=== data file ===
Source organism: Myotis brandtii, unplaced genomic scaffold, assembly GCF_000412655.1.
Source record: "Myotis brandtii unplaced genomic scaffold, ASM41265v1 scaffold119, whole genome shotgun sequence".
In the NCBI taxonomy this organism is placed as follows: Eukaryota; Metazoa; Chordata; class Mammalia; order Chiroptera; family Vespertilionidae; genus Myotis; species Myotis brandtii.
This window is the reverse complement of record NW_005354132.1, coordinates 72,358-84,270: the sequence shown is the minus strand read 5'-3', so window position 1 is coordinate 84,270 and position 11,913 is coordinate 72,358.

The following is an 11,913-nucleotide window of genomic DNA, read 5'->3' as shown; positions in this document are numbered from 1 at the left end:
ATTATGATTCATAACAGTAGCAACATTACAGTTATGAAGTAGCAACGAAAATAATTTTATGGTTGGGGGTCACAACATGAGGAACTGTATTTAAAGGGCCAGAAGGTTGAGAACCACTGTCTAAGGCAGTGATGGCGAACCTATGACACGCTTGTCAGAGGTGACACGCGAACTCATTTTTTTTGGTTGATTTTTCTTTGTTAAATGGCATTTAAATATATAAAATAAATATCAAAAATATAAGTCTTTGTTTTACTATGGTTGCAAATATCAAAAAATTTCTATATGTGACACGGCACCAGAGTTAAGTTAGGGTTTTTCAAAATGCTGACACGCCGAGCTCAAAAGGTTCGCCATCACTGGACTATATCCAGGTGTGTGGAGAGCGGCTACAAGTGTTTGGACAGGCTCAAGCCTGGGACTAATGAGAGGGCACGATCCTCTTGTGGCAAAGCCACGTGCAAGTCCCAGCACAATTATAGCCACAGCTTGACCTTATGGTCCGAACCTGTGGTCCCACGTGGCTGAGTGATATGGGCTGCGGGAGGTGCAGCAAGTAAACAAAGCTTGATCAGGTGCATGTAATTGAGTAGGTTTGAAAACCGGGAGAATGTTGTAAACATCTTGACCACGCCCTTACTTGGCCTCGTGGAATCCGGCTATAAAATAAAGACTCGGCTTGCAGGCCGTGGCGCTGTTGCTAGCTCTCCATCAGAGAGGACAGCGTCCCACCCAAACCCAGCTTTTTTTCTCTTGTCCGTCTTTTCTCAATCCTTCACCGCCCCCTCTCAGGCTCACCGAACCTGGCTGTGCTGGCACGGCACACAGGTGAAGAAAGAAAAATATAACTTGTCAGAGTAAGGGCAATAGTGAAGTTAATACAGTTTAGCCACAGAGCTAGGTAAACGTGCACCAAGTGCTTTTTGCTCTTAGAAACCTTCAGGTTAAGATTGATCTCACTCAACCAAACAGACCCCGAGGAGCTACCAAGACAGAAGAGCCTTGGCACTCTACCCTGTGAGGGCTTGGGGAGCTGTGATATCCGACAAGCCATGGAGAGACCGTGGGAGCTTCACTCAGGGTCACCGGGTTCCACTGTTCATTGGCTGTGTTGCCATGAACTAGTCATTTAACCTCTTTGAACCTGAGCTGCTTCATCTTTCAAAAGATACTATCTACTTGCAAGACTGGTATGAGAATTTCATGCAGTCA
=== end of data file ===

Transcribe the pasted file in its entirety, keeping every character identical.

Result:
Source organism: Myotis brandtii, unplaced genomic scaffold, assembly GCF_000412655.1.
Source record: "Myotis brandtii unplaced genomic scaffold, ASM41265v1 scaffold119, whole genome shotgun sequence".
In the NCBI taxonomy this organism is placed as follows: Eukaryota; Metazoa; Chordata; class Mammalia; order Chiroptera; family Vespertilionidae; genus Myotis; species Myotis brandtii.
This window is the reverse complement of record NW_005354132.1, coordinates 72,358-84,270: the sequence shown is the minus strand read 5'-3', so window position 1 is coordinate 84,270 and position 11,913 is coordinate 72,358.

The following is an 11,913-nucleotide window of genomic DNA, read 5'->3' as shown; positions in this document are numbered from 1 at the left end:
ATTATGATTCATAACAGTAGCAACATTACAGTTATGAAGTAGCAACGAAAATAATTTTATGGTTGGGGGTCACAACATGAGGAACTGTATTTAAAGGGCCAGAAGGTTGAGAACCACTGTCTAAGGCAGTGATGGCGAACCTATGACACGCTTGTCAGAGGTGACACGCGAACTCATTTTTTTTGGTTGATTTTTCTTTGTTAAATGGCATTTAAATATATAAAATAAATATCAAAAATATAAGTCTTTGTTTTACTATGGTTGCAAATATCAAAAAATTTCTATATGTGACACGGCACCAGAGTTAAGTTAGGGTTTTTCAAAATGCTGACACGCCGAGCTCAAAAGGTTCGCCATCACTGGACTATATCCAGGTGTGTGGAGAGCGGCTACAAGTGTTTGGACAGGCTCAAGCCTGGGACTAATGAGAGGGCACGATCCTCTTGTGGCAAAGCCACGTGCAAGTCCCAGCACAATTATAGCCACAGCTTGACCTTATGGTCCGAACCTGTGGTCCCACGTGGCTGAGTGATATGGGCTGCGGGAGGTGCAGCAAGTAAACAAAGCTTGATCAGGTGCATGTAATTGAGTAGGTTTGAAAACCGGGAGAATGTTGTAAACATCTTGACCACGCCCTTACTTGGCCTCGTGGAATCCGGCTATAAAATAAAGACTCGGCTTGCAGGCCGTGGCGCTGTTGCTAGCTCTCCATCAGAGAGGACAGCGTCCCACCCAAACCCAGCTTTTTTTCTCTTGTCCGTCTTTTCTCAATCCTTCACCGCCCCCTCTCAGGCTCACCGAACCTGGCTGTGCTGGCACGGCACACAGGTGAAGAAAGAAAAATATAACTTGTCAGAGTAAGGGCAATAGTGAAGTTAATACAGTTTAGCCACAGAGCTAGGTAAACGTGCACCAAGTGCTTTTTGCTCTTAGAAACCTTCAGGTTAAGATTGATCTCACTCAACCAAACAGACCCCGAGGAGCTACCAAGACAGAAGAGCCTTGGCACTCTACCCTGTGAGGGCTTGGGGAGCTGTGATATCCGACAAGCCATGGAGAGACCGTGGGAGCTTCACTCAGGGTCACCGGGTTCCACTGTTCATTGGCTGTGTTGCCATGAACTAGTCATTTAACCTCTTTGAACCTGAGCTGCTTCATCTTTCAAAAGATACTATCTACTTGCAAGACTGGTATGAGAATTTCATGCAGTCA